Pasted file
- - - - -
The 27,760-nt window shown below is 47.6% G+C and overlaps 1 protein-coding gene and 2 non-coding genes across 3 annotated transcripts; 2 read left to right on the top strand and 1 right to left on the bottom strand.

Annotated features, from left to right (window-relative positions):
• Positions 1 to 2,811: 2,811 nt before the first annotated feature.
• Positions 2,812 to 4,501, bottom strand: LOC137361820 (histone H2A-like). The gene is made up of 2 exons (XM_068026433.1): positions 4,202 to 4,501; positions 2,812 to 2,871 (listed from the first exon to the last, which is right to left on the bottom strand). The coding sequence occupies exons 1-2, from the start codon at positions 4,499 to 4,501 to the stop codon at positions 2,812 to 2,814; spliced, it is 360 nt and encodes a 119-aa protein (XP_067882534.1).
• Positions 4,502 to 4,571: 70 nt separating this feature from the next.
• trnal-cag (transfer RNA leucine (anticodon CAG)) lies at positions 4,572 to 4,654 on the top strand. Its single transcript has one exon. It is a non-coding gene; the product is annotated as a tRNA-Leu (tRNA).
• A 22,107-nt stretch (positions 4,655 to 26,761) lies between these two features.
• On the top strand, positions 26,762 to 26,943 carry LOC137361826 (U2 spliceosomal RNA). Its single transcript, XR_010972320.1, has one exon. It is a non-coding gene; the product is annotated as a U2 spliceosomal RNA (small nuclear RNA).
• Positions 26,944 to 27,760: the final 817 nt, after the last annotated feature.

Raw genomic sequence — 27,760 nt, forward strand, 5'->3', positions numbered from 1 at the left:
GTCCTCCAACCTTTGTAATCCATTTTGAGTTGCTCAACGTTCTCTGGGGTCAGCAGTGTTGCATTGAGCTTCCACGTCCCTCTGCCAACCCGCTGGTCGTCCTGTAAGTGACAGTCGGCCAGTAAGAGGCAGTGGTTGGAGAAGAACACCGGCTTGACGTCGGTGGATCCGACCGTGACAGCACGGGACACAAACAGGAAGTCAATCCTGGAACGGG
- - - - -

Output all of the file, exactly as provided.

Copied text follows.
The 27,760-nt window shown below is 47.6% G+C and overlaps 1 protein-coding gene and 2 non-coding genes across 3 annotated transcripts; 2 read left to right on the top strand and 1 right to left on the bottom strand.

Annotated features, from left to right (window-relative positions):
• Positions 1 to 2,811: 2,811 nt before the first annotated feature.
• Positions 2,812 to 4,501, bottom strand: LOC137361820 (histone H2A-like). The gene is made up of 2 exons (XM_068026433.1): positions 4,202 to 4,501; positions 2,812 to 2,871 (listed from the first exon to the last, which is right to left on the bottom strand). The coding sequence occupies exons 1-2, from the start codon at positions 4,499 to 4,501 to the stop codon at positions 2,812 to 2,814; spliced, it is 360 nt and encodes a 119-aa protein (XP_067882534.1).
• Positions 4,502 to 4,571: 70 nt separating this feature from the next.
• trnal-cag (transfer RNA leucine (anticodon CAG)) lies at positions 4,572 to 4,654 on the top strand. Its single transcript has one exon. It is a non-coding gene; the product is annotated as a tRNA-Leu (tRNA).
• A 22,107-nt stretch (positions 4,655 to 26,761) lies between these two features.
• On the top strand, positions 26,762 to 26,943 carry LOC137361826 (U2 spliceosomal RNA). Its single transcript, XR_010972320.1, has one exon. It is a non-coding gene; the product is annotated as a U2 spliceosomal RNA (small nuclear RNA).
• Positions 26,944 to 27,760: the final 817 nt, after the last annotated feature.

Raw genomic sequence — 27,760 nt, forward strand, 5'->3', positions numbered from 1 at the left:
GTCCTCCAACCTTTGTAATCCATTTTGAGTTGCTCAACGTTCTCTGGGGTCAGCAGTGTTGCATTGAGCTTCCACGTCCCTCTGCCAACCCGCTGGTCGTCCTGTAAGTGACAGTCGGCCAGTAAGAGGCAGTGGTTGGAGAAGAACACCGGCTTGACGTCGGTGGATCCGACCGTGACAGCACGGGACACAAACAGGAAGTCAATCCTGGAACGGG